As reported by RÚV, the Central Bank slashed interest rates to historic lows last year to mitigate the fallout from the COVID-19 pandemic. The cuts resulted in a real-estate boom, with many seeking to take advantage of low rates to secure roomier homes or to refinance. The majority of new mortgages signed during the pandemic have been non-indexed with variable interest rates. Although the payments are initially higher, such loans allow lenders to “own their homes sooner.”

But as the economy has recovered, the Central Bank has raised interest rates by 0.25% leading commercial banks to do the same. As economists expect inflation to continue to hover well above target rates – despite a strengthening króna – real-estate prices are expected to rise, along with wages, while unemployment is expected to decrease as the price of raw commodities remains high.

The best of times, the worst of times

Such trends put pressure on the Central Bank to continue to raise interest rates, which will in turn pressure commercial banks to do the same. This will directly impact the public, especially those who signed non-indexed mortgages with variable interest rates.

This could put them in a difficult position,” Sigurður Jóhannesson, Director of the Institute of Economic Studies at the University of Iceland, stated in an interview with RÚV. “Such caveats had been raised before, that is, that these types of mortgages looked good on paper because of the circumstances last winter, but that those circumstances wouldn’t persist forever. Nonetheless, those who were unprepared, who expected interest rates and inflation to remain low, may be put into a difficult spot.”

An increase of ISK 25,000 per month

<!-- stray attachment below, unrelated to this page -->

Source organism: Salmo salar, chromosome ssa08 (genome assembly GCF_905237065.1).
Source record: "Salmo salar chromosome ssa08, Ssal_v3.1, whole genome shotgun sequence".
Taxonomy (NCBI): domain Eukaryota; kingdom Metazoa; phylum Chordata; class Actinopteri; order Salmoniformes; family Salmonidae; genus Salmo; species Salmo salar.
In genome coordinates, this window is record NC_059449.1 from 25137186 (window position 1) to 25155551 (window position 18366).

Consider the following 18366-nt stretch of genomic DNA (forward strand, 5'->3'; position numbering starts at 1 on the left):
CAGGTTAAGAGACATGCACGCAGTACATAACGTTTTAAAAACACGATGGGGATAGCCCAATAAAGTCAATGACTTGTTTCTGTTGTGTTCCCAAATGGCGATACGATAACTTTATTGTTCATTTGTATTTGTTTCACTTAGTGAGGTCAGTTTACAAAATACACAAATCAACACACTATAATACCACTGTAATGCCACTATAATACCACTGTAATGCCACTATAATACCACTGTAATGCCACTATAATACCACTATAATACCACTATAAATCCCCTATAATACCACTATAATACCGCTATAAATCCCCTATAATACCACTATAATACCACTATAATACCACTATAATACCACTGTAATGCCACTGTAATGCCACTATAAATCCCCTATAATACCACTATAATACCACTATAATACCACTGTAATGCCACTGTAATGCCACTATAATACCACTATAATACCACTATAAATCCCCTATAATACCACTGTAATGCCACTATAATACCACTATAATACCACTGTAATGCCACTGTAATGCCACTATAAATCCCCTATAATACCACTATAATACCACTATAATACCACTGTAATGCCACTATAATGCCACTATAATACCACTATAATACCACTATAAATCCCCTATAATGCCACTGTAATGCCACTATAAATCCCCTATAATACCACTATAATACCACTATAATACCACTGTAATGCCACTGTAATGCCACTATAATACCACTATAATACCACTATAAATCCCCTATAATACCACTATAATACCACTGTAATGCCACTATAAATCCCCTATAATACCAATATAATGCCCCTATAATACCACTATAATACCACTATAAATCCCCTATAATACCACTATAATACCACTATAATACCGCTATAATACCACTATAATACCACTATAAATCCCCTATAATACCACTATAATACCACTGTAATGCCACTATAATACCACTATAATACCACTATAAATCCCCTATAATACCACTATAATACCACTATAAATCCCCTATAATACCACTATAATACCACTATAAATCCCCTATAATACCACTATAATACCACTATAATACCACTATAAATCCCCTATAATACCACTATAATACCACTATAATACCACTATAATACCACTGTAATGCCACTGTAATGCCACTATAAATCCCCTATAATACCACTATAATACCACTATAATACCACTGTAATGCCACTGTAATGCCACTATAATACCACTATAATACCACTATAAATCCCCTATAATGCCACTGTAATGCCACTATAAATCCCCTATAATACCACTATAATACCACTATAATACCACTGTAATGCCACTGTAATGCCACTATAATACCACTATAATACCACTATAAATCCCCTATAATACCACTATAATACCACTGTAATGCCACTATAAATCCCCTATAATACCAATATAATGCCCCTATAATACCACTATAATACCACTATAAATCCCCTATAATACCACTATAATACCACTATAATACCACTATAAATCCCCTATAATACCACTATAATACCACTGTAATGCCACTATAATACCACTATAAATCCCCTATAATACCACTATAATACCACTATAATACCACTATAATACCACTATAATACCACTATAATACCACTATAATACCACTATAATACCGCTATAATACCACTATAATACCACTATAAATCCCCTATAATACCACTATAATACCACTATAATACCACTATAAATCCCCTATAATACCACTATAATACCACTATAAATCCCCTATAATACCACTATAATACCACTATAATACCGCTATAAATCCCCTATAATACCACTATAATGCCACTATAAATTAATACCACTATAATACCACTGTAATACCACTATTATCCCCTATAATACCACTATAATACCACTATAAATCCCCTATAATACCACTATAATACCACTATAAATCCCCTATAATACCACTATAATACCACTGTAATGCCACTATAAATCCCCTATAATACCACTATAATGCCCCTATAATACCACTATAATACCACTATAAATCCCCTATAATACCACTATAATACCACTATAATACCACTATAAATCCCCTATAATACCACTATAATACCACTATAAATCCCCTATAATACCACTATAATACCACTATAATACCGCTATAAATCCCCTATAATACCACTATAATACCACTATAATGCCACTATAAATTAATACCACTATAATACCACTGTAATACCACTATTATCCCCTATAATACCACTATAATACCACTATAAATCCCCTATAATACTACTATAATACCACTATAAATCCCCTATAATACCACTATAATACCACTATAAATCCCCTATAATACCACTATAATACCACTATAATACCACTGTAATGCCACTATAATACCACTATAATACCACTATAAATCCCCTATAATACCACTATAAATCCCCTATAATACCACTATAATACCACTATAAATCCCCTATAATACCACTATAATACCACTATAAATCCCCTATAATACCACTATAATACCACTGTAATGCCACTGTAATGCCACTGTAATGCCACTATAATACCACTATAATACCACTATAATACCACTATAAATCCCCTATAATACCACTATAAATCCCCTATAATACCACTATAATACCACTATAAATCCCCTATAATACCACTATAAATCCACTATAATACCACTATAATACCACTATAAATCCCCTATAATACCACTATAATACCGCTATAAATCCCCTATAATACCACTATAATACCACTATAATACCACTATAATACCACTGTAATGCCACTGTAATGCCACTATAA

As noted in a recent report from Landsbankinn, a 1% increase in variable interest rates for a non-indexed mortgage of ISK 30 million could result in an ISK 25,000 rise in monthly payments.

Icelanders’ Home Equity Has Doubled in Five Years

apartments downtown Reykjavík housing

Icelanders are taking out more mortgage loans and their collective home equity has doubled in the last five years, Kjarninn reports. This according to data recently published by Statistics Iceland.

After debt was deducted, Icelanders’ combined home equity was ISK 4.034 billion [$29.031 million; €24.959 million] at the end of last year, which is double what it was in 2015. All total, 78% of Icelandic households’ equity is tied up in real estate.

The value of real estate owned by Icelanders has also increased dramatically in recent years. At the end of 2010, according to real estate assessment (fasteignamat), the total value of Icelander-owned real estate was ISK 2.353 billion [$16.933 million; €14.558 million], whereas at the end of 2019, this total had increased to ISK 5.648 billion [$40.645 million; €34.944 million]. This is a total value increase of 140%. These valuations are, however, only based on assessment value, not market value.

Housing loans are also dramatically increasing. Icelanders’ combined mortgage debt was ISK 1.614 billion [$11.615 million; € 9,985 million] at the end of 2019, which is an increase of 141 billion [$1.014 billion; €872.377 million] from the previous year. Housing loans have increased by ISK 352 billion [$2.533 million; €2.178 million] since 2016, or 28%. By contrast, between 2011 and 2016, loans taken out by the nation’s homeowners had only increased ISK 56 billion [$403.004 million; € 346.476 million], or 4.6%.

The trend of increased debt and higher real estate prices has continued in spite of this year’s economic shocks. According to the Central Bank of Iceland’s recent Financial Stability Report (in English), total household debt in Iceland amounted to nearly 79% of the GDP at the end of June, a percentage increase of just over 2% in the last year. From 2016 and up until this year, the nation’s indebtedness has been in line with economic growth.

According to the report, “Growth in household debt is driven by an increase in mortgage loans, while other debt has contracted in real terms, as it has in the past few years. Notwithstanding the uncertainty afoot, household demand for mortgage loans is still robust, owing to falling financing costs and stable real wages despite the economic contraction. In July, net new lending to households totalled nearly 32 b.kr., about 80% above the twelve-month average.”

Icelandic households’ asset position has, nonetheless, improved. Home equity, which accounts for assets in excess of debt, increased considerably last year and is now twice as much as the GDP. Ten years ago, home equity was equal to the GDP.